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New Union Project - What's In A Name?

By Seán Carabini, Assistant General Secretary, Friday, 21st April 2017 | 0 comments

During the autumn, the PSEU, Impact and the CPSU will ballot on a proposal that all three organisations should form a new, single, bigger union. Seán Carabini from the PSEU sat down with Niall Shanahan, Impact, to discuss a committee that has been formed to consider a name for the new union.



 

“The whole process of forming a new union - or just discussing the idea of forming a new

 

union - is obviously something that’s preoccupied the senior activist members in the last

 

couple of years. You have three executives talking to each other about the formation of a

 

new organisation, how that would work how it would be structured, and there’s a huge

 

amount of technical information that has to be dealt with in order to give shape and vision to

 

a potential new union. But, ultimately, all of that rests on a decision by the members of all

 

three unions. So all of that work - all of that deep foundation work - has been going on over

 

the last 2 years. We’re now at a stage where the ultimate decision made by the members -

 

the ballot - is only months away. So there’s another piece of the puzzle that we need to slot

 

in - and that is to think about that organisation - if it was formed - what would it be called?

 

“If it’s the name for a new organisation, there is a process that needs to be undertaken to find

 

the right name, first of all. That name has a huge job of work to do by itself. It has to tell the

 

story of what this organisation is, who it represents and what they’re about. It identifies them

 

as a collective. It’s a departure from three organisations that each had separate identities -

 

coalescing under one identity. It has to make an impression both on people within the

 

organisation but also on people outside the organisation. That includes Government and the

 

political class, it includes the media, the commentariat and the people who pay close

 

attention to what our organisations do and they have to have an immediate understanding of

 

what this organisation is, what it does and how its identity was formed. And the name has to

 

do all of that. So the name has a huge job of work to do which means that you have to spend

 

some considerable time and do quite a bit of work in order to ensure that you find a name

 

that works - that does all the jobs it’s supposed to do - but that reflects the identities of the

 

three separate organisations coming together. In order to do that, you have to look at the

 

legacy of the three unions because each of the unions has a proud legacy of the work that

 

they’ve done over decades on behalf of members. So there’s an awful lot of history there as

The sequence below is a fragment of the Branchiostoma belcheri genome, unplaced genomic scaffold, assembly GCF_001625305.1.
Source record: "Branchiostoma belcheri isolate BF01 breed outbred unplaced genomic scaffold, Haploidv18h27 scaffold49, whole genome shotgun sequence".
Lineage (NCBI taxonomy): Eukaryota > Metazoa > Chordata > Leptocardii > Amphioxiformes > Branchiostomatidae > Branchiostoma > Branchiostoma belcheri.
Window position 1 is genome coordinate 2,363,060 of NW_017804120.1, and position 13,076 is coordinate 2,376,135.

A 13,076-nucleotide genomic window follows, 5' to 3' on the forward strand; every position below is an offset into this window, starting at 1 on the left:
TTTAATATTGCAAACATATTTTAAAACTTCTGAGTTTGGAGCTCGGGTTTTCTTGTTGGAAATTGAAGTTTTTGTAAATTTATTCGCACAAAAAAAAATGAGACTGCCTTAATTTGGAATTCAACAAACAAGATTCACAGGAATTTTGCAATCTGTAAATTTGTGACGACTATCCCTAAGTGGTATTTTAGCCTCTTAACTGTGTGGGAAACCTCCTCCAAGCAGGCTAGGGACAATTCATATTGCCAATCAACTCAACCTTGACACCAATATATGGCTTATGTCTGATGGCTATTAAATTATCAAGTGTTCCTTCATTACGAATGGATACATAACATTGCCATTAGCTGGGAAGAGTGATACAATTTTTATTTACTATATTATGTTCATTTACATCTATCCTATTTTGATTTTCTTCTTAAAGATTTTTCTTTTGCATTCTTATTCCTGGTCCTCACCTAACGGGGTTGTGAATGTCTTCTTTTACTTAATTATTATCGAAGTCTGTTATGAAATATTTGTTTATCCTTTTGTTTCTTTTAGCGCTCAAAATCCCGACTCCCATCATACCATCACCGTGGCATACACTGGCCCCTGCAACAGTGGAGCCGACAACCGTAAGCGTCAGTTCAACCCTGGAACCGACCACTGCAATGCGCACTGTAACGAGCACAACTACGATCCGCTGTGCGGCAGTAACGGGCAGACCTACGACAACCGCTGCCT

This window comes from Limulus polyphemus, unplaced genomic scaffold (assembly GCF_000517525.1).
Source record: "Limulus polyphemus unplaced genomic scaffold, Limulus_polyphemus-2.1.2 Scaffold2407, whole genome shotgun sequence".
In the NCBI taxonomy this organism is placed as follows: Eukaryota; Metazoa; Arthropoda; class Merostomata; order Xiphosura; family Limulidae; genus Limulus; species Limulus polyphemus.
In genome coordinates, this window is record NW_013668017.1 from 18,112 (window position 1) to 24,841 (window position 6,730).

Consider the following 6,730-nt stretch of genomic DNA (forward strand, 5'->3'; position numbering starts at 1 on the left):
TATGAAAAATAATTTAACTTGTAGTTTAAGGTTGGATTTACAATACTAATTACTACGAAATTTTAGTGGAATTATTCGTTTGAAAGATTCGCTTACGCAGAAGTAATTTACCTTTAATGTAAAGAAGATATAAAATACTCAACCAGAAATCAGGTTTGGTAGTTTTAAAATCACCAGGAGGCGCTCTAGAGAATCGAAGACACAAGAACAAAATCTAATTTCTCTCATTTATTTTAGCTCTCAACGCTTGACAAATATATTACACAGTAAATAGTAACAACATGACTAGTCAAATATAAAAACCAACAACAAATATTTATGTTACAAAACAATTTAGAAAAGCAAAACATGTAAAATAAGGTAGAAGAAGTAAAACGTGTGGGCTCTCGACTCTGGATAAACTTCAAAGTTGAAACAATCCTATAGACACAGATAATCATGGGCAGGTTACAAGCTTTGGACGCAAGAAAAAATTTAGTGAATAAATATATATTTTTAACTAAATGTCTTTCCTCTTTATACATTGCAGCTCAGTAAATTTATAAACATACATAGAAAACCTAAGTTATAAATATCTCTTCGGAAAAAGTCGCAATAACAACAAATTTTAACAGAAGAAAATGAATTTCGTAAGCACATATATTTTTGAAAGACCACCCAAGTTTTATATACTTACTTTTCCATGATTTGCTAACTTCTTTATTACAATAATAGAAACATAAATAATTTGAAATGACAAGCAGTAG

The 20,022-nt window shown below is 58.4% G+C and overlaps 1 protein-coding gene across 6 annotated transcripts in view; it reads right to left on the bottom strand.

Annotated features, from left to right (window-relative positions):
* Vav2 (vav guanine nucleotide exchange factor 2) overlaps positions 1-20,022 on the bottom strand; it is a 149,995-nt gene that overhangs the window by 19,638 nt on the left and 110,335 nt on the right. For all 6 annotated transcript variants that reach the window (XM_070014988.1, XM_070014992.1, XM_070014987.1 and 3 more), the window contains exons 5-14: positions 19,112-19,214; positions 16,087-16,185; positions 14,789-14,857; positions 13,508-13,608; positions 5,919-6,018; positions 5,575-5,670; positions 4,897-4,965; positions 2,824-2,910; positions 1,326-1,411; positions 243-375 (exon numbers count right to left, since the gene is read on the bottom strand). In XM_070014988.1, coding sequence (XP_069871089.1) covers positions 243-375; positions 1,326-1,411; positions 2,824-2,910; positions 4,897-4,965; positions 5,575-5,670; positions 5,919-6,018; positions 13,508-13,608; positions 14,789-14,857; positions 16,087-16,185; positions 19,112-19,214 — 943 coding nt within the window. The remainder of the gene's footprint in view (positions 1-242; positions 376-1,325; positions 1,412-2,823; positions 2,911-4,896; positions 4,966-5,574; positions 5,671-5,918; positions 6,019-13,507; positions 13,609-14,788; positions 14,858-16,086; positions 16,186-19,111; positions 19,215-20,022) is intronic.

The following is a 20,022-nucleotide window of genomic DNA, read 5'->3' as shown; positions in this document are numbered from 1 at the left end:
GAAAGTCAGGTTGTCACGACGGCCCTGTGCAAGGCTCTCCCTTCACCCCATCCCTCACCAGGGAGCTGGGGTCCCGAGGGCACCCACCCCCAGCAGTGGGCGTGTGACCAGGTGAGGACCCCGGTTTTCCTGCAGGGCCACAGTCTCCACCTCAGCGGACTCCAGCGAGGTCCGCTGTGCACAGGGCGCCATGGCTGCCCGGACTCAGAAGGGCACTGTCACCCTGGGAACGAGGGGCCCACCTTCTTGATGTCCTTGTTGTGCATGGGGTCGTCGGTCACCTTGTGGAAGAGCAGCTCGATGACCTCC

well as legacy that people reflect on and value in the context of their own organisation.

 

“Naturally there’s huge concerns when organisations come together that some of that history

 

or legacy would be lost and certainly when we look back at the impact archive at when

 

Impact was formed in 1991 it was through the amalgamation of the LGPSU, UPTCS and the

 

Municipal Workers’ Union - and there you had 3 very particular identities of organisations

 

whose histories went back to before the foundation of the state. In coming together, they had

 

to find a name that reflected the shared values, the history, the legacy, without losing any of

 

that - and that’s how we arrived at calling that organisation Impact - and the acronym

 

IMPACT reflects the three organisations that came together. But it meant that there was a

 

connection to the past as well as a shared vision of the future. So the name IMPACT over

 

the past 26 years has worked very hard for the organisation - so, equally, we have to find a

 

name for a potential new union that works as hard as that name did for those three

 

organisations coming together.

 

“And that means you have to have a conversation with members - with member activists - for

 

whom that identity is important to get a sense of what the union means to them and through

 

an informed process, then, begin to develop ideas and suggestions around an identity and a

 

name. And like everything else, that process takes time. It makes sense now that we’ve

 

begun those preparations.

 

“If, ultimately, the members decide against amalgamation, then obviously we would park that

 

piece of work. But if we found ourselves in a situation where a new union was formed and it

 

didn’t have a name, the chances are we’d be rushing to create a new identity, and in rushing

 

to do it, we could get it wrong and we could end up with a name that doesn’t work as hard for

 

us and that doesn’t reflect the shared identities of those organisations that are coming

 

together to form a new body. I suppose I think of it as a parallel process - something that’s

 

parallel to the very technical piece of work that’s involved in looking at the legalities and

 

rulebooks and all of that - all the work that’s been ongoing. Finding an identity - a name for a

 

new union - is parallel to that and it’s a very different type of process. But it’s one that’s

 

equally focussed on making sure that the three separate identities are respected in the

 

formation of the new organisation and that the new name does that very particular, very hard

 

piece of work that we need it to do.”

 



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